The village of Biwi is only a 40 minutes convoluted drive, from the urbanised chaos of Lilongwe. The last 20 minutes off-road is a time-warp, where twin oxen drawn carts over laden with bleached-white corn cobs, grass topped huts, and children chasing chickens in the bright red dust, abound. Of course romanticised, sun brightened imageries, only temporarily mask the realities of crushing poverty, poor life expectancy and dreams of running water and electrical power.
Juxtaposition this with 16 twenty something young people who are grappling enthusiastically with the finer points of emotional and mental health under the shade of a scrawny tree. Here, the teaching challenges of a Chichewa interpreter, illiteracy, an elected deaf mute and spontaneous rowdy tribal song and dance, would give Mr Gove apoplexy.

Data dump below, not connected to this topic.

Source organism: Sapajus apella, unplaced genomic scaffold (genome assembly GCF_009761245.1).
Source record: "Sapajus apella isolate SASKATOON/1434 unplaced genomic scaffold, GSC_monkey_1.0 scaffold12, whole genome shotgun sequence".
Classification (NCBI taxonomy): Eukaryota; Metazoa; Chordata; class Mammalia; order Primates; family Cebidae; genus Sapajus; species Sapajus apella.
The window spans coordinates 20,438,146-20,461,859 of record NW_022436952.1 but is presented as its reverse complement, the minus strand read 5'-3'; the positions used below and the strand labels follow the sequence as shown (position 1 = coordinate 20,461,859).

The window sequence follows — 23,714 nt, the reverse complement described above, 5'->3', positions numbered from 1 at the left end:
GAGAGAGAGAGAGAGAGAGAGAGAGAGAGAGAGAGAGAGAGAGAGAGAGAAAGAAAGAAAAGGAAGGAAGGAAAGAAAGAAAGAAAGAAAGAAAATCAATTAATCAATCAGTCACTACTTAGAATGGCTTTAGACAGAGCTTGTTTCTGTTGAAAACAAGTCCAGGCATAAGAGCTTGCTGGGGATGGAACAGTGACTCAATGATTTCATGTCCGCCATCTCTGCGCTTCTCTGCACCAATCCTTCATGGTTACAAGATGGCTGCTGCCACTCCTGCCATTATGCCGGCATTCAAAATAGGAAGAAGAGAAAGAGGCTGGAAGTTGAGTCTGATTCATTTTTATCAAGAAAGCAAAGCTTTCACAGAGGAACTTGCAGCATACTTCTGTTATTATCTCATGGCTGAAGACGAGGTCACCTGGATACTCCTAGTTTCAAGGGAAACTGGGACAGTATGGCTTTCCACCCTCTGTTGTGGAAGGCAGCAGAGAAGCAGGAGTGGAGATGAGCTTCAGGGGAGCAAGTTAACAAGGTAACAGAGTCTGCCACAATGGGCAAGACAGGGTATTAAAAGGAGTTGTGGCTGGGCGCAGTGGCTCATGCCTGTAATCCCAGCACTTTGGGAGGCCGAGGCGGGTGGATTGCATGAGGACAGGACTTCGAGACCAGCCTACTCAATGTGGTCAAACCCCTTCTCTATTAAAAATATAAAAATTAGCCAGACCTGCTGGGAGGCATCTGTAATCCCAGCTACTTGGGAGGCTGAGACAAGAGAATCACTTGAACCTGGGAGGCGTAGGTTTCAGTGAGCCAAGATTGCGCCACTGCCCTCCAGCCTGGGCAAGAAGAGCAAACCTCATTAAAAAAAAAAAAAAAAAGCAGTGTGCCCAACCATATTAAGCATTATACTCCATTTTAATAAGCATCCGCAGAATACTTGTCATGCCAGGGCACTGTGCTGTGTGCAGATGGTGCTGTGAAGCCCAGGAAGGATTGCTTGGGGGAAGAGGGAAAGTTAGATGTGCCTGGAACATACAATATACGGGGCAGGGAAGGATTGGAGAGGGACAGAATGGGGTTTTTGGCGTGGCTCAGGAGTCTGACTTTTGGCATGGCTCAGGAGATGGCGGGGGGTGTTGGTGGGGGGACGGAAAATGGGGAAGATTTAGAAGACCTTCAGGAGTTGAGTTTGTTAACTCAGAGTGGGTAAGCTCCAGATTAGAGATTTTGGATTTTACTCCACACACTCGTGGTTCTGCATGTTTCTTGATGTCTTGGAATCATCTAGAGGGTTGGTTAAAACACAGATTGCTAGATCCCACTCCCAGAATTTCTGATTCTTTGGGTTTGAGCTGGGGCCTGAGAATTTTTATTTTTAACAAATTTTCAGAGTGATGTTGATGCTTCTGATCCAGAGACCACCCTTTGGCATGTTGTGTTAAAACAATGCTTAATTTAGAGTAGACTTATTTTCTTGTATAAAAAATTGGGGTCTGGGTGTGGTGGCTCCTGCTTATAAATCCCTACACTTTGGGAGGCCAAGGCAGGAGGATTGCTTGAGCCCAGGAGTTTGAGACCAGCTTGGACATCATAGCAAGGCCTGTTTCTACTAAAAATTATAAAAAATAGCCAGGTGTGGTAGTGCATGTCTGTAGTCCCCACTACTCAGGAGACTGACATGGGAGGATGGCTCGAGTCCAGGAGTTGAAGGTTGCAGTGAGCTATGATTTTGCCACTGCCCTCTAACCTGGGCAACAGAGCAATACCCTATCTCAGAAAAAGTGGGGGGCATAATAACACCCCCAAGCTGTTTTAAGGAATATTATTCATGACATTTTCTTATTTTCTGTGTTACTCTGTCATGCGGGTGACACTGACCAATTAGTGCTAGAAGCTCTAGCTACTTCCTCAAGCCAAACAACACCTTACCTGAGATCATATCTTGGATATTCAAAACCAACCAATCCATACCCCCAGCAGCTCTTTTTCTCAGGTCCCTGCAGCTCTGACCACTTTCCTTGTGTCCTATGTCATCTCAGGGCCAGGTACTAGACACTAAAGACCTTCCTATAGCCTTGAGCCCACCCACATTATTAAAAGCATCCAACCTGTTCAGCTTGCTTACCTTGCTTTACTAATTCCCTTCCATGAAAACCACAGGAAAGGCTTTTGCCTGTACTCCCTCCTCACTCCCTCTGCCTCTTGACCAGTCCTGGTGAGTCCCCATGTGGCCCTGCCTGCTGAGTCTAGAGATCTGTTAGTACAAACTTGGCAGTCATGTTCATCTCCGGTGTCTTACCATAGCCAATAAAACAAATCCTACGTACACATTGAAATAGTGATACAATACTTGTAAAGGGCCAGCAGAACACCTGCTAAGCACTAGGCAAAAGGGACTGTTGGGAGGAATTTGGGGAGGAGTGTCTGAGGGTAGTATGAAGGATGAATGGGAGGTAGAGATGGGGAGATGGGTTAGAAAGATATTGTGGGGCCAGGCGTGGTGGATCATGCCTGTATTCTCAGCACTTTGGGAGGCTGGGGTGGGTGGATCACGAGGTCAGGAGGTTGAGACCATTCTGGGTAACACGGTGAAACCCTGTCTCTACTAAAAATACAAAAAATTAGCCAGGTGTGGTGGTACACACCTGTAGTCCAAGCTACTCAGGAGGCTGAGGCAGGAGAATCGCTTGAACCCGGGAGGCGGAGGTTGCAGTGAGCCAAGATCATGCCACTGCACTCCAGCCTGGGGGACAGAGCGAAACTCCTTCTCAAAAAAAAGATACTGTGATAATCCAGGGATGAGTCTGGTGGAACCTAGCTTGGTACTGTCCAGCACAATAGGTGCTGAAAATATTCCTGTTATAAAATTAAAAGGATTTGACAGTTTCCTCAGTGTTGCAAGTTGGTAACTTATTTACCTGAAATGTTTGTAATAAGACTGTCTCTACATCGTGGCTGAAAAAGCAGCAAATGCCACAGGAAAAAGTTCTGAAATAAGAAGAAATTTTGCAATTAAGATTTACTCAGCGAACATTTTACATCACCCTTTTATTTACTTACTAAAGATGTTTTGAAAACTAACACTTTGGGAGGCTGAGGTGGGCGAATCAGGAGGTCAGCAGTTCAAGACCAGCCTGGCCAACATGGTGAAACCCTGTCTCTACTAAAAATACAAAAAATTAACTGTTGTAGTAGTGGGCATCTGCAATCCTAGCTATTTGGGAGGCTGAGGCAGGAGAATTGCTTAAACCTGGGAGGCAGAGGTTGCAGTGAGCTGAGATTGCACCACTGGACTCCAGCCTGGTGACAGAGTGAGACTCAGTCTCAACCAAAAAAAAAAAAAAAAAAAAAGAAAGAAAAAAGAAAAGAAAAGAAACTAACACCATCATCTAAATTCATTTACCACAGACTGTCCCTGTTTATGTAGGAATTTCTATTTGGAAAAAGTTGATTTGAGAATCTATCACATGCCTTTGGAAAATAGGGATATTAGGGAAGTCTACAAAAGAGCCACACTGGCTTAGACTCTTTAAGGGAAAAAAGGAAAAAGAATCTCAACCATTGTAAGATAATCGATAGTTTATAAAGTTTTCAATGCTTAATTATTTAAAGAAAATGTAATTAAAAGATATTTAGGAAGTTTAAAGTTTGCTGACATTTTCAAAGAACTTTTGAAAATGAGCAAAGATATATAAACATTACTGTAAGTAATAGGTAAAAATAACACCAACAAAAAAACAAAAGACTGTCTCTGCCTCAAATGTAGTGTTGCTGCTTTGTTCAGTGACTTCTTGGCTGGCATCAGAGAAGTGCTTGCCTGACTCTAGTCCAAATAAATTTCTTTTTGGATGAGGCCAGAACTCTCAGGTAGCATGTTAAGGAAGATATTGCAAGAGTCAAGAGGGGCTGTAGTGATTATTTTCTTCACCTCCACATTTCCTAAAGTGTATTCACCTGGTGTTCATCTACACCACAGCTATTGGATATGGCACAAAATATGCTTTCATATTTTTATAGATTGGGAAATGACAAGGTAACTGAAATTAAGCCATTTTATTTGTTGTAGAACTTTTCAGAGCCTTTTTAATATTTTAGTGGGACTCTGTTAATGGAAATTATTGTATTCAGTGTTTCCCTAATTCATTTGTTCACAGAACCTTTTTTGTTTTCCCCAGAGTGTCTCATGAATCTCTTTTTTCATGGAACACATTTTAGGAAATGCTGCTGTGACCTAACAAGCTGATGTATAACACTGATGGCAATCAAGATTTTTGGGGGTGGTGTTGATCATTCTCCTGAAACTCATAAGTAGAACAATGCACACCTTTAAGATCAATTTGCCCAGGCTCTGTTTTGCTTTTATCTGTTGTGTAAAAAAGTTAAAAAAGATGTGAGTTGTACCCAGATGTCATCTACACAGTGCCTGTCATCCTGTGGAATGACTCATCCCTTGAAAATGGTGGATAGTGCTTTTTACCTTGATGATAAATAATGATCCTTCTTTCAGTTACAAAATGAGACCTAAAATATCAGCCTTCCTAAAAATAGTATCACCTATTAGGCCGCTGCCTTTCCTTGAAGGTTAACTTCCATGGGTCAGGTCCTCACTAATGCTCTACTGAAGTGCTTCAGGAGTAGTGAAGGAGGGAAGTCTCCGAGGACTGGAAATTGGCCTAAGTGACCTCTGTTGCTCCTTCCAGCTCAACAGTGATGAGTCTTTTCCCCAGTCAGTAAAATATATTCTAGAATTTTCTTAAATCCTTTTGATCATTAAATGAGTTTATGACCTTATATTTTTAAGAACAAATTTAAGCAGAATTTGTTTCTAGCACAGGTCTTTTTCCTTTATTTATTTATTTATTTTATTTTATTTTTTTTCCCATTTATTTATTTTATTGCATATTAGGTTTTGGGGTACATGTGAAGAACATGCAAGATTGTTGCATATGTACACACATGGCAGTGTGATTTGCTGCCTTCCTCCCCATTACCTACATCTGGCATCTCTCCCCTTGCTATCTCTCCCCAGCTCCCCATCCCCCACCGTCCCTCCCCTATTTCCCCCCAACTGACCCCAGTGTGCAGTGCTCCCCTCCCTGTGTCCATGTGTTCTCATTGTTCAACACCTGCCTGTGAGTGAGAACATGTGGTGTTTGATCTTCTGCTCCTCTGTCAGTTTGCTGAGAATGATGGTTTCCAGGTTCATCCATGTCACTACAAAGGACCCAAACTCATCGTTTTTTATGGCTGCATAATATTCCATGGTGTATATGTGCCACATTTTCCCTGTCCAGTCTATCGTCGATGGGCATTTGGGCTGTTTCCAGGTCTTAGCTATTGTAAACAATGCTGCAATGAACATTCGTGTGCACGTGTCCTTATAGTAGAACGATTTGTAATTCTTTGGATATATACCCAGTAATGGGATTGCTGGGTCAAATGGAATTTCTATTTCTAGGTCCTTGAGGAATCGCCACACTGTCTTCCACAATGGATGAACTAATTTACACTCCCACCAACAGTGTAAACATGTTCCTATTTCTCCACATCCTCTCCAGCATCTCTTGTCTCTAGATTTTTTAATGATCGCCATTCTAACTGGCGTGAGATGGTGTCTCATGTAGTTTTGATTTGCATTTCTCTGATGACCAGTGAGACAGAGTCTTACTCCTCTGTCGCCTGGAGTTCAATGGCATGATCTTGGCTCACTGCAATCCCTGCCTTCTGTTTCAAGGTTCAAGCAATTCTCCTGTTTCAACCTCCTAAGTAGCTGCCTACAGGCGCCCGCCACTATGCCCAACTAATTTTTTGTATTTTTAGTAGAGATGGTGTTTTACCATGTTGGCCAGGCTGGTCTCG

Meanwhile a grey speckled mother hen and her eight noisy chicks took their morning walk through my brightly lit alfresco classroom.